THE: "A new model of combustion research will produce more accurate results"
The Times Higher Education has prepared a series of publications on the main research areas of Samara University
Using cutting-edge technology, scientists from the Combustion Physics and Chemistry laboratory at the Samara National Research University are improving their understanding of the combustion process, whether in engines or interstellar space.
The Combustion Physics and Chemistry laboratory at the Samara National Research University, headed by Professor Alexander Mebel, was established in 2017 as part of the mega-grant programme launched by the Russian government. But even before the laboratory’s creation, Samara was conducting scientific research in the field of chemical kinetics and the development of laser technology. The university has also invited Professor Valeriy Azyazov, from the Lebedev Physical Institute of the Russian Academy of Sciences, to work on research into the use of lasers in measuring reaction rates.
For many decades, modelling combustion physics and chemical processes has been an empirical exercise, with scientists trying to find models to describe experimental measurements. These models could only work in specific conditions, making it difficult to design combustion chambers and almost impossible to predict how processes would behave at different temperatures and pressures.
Today, however, scientists can calculate the outcome of chemical reactions using physical principles or data from research. This means Samara researchers are able to create considerably more accurate models, which can reliably predict how chemical reactions will proceed under various conditions. More efficient engines and gas turbines will emerge as models become more accurate.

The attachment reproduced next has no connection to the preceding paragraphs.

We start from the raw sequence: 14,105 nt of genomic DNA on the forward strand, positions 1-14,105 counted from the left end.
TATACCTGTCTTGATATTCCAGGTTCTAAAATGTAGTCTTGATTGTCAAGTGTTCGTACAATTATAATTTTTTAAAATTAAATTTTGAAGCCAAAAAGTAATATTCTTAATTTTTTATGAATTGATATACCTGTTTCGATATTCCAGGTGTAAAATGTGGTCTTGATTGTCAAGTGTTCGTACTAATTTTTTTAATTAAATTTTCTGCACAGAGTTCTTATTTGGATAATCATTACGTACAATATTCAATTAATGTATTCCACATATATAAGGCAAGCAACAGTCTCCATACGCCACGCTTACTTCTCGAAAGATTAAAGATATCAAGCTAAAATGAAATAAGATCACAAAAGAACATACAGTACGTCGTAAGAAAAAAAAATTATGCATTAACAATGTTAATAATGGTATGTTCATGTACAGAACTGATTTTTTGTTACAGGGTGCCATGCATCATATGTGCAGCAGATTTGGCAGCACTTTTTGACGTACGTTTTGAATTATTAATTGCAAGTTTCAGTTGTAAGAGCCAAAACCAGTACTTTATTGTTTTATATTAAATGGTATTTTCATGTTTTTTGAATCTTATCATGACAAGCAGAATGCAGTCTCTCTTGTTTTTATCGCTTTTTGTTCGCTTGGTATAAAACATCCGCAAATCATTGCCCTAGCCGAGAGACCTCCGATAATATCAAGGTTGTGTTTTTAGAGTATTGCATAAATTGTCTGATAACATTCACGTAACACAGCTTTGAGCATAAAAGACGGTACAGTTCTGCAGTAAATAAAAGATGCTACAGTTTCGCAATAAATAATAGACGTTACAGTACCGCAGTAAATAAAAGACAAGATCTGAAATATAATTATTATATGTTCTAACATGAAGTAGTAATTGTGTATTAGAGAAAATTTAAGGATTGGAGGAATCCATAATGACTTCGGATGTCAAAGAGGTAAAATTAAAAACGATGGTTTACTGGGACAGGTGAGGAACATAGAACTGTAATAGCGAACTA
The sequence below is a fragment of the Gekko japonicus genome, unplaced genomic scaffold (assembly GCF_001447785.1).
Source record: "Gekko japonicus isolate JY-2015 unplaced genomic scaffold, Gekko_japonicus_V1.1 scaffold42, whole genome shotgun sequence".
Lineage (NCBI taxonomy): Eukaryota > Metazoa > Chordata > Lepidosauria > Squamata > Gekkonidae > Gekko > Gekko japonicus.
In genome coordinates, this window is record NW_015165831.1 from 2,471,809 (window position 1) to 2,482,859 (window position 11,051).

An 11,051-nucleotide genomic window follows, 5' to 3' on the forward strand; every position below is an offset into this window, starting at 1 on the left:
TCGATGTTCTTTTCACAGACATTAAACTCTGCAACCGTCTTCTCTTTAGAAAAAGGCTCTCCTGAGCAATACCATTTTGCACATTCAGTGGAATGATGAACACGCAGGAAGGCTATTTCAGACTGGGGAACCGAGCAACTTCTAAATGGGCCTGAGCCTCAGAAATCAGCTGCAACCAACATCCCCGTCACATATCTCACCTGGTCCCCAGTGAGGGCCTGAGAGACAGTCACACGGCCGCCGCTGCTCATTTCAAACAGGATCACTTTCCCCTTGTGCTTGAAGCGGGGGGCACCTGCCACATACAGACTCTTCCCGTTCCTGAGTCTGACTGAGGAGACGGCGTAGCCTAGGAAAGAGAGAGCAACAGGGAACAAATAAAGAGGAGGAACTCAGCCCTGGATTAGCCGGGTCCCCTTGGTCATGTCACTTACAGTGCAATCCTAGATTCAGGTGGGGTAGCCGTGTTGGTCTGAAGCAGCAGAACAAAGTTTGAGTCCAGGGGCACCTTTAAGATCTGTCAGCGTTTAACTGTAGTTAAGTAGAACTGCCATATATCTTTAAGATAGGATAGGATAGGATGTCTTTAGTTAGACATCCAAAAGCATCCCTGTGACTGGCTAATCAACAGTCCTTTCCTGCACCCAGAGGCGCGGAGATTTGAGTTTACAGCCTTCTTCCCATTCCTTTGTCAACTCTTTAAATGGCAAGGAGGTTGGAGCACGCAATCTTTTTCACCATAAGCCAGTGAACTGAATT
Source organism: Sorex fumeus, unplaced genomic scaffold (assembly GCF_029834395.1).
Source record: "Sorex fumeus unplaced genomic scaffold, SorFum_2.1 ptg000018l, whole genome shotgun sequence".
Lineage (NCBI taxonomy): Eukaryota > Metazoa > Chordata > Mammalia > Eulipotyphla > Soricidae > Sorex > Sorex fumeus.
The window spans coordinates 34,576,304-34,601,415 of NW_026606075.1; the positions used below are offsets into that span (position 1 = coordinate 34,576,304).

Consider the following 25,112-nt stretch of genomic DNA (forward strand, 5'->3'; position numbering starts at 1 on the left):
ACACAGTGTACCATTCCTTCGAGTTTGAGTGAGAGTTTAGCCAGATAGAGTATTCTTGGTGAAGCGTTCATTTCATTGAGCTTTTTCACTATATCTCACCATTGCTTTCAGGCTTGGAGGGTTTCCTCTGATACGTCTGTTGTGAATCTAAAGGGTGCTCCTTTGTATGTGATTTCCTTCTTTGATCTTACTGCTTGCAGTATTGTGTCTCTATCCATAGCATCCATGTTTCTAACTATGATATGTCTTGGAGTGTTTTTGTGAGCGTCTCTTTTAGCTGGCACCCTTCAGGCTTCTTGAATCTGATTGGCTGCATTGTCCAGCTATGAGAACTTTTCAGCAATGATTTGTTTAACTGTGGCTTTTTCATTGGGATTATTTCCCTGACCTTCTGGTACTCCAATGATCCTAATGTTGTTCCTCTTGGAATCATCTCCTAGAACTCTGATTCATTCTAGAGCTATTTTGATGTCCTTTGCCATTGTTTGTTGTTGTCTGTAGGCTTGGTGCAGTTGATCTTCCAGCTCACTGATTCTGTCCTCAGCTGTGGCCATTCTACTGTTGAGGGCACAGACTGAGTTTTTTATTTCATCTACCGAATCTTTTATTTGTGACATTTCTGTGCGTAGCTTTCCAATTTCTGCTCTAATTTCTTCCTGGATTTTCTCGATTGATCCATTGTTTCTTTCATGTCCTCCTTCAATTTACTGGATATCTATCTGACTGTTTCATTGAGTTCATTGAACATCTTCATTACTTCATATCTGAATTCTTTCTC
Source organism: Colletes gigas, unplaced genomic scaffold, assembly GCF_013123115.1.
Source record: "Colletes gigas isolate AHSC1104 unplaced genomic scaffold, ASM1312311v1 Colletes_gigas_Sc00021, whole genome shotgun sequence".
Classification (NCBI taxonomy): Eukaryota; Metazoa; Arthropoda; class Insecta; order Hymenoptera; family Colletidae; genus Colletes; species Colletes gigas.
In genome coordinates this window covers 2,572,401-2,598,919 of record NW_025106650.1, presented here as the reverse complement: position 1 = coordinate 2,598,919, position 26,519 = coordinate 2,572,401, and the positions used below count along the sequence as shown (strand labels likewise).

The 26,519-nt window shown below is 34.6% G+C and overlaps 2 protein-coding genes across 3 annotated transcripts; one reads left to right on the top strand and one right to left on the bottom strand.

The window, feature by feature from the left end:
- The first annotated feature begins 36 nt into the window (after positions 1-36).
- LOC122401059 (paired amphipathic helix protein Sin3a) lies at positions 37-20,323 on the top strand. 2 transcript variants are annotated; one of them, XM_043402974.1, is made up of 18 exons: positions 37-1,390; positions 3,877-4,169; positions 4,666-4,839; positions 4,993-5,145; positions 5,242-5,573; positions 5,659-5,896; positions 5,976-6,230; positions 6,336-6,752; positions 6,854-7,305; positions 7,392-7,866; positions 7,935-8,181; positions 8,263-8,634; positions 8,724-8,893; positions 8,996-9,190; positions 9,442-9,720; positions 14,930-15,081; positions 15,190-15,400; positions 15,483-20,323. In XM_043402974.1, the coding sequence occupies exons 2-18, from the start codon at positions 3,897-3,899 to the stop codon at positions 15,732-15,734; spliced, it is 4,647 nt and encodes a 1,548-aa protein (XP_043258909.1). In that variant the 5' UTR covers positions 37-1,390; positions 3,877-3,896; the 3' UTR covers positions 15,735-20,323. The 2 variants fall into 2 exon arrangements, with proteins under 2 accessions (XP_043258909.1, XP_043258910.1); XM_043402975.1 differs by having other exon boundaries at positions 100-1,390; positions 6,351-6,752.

“It is impossible to make discoveries in this field alone,” Professor Mebel says. “Since receiving the mega-grant, we have managed to establish mutually beneficial cooperation with several scientific groups with expertise in the fields of chemical physics, physical chemistry and organic synthesis. As a result, for the four years of the laboratory’s existence, we have published more than 50 scientific papers in the world’s leading journals, which include contributions from four or five different scientific groups.”
The laboratory, which employs 30 people, will soon launch a new set-up that will allow scientists to measure the mechanisms of reactions under different conditions corresponding to the combustion process, such as high temperatures. There are only three other set-ups like this in the world. “The version we designed is the improved model, unique in the world,” Professor Mebel says. “It allows you to mix reagents in a chemical microreactor. Then, at the exit of the microreactor, the reaction stops and we can measure the content of the reaction mixture using a high-precision mass spectrometer in a vacuum, determining the reaction products obtained under these conditions. From this, it is already possible to extract both mechanisms and rate constants. We hope, starting from 2021, there will be specific measurements in Samara.”
The data obtained by this new system will be significant both for basic science and applied research. In particular, it will allow engineers to design more environmentally friendly and economic engines. This research will also improve the scientific understanding of chemical evolution in the universe, since reactions occur not only in combustion chambers but also in the atmospheres of planets, their satellites and interstellar space.